Associated Press reporter based in Mexico, Mark Stevenson describes the harsh reality of the situation in the area of Aguililla, Michoacan; one of the most dangerous regions in the country right now, and it is well known that there is a cartel war going on down there.
The Mexican army has largely stopped fighting drug cartels here, instead of ordering soldiers to guard the dividing lines between gang territories so they won’t invade each other’s turf — and turn a blind eye to the cartels’ illegal activities just a few hundred yards away.
At the first roadblock, set up by the Viagras gang that has long dominated the state of Michoacan, a truck stands parked across the highway with stacked sandbags to protect themselves from cartel gunmen.
Every few hours, the gunmen roll back the truck to allow farmers through, but they interrogate each passing driver about how many crates of limes — the area’s most valuable product — or heads of cattle are being transported to market. The answers are written down in a book.
Local farmers say the Viagras are charging about $150 for each truckload of limes. They weigh and charge separately for each head of cattle. Further north, avocado growers are subject to similar protection payments on every box of fruit they ship.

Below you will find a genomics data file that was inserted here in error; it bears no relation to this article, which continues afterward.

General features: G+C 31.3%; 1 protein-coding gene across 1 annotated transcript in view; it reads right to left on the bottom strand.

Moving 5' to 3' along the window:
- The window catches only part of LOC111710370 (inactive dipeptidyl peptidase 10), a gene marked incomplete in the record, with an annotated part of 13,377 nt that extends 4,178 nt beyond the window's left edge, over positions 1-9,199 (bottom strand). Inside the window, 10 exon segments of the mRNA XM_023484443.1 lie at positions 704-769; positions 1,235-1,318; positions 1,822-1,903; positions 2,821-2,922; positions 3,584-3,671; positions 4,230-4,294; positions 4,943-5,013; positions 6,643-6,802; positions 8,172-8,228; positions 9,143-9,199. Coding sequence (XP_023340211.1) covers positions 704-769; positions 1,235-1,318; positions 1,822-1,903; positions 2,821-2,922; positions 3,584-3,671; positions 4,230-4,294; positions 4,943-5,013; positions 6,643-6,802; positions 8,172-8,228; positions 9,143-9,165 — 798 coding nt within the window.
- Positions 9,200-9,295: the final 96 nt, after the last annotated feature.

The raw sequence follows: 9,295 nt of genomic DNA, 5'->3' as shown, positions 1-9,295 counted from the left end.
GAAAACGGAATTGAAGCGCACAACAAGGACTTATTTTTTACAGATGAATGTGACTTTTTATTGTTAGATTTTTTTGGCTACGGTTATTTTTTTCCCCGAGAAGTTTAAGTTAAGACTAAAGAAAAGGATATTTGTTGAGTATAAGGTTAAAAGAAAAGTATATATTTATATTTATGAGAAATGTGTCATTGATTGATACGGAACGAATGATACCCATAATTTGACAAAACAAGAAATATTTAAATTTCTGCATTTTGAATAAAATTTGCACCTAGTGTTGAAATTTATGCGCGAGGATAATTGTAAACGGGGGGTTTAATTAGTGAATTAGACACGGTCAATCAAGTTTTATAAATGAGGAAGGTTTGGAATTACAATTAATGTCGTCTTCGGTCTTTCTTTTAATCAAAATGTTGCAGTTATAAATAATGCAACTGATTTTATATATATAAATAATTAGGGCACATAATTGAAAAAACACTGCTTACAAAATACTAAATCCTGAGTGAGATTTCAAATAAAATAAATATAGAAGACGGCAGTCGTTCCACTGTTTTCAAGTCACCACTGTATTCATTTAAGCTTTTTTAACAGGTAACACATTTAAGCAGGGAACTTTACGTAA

“Be careful about what you publish,” the leader of the Viagras roadblock told journalists passing through. “I can monitor you on Facebook, and I’ll find you.”
About 3 kilometers (2 miles) down the same road, one formally enters another cartel’s territory, marked by squads of armed men and pickups and primitive homemade armored trucks bearing the letters “CJNG,” Spanish initials for the Jalisco New Generation Cartel.
Between them stand the soldiers, doing very little at all.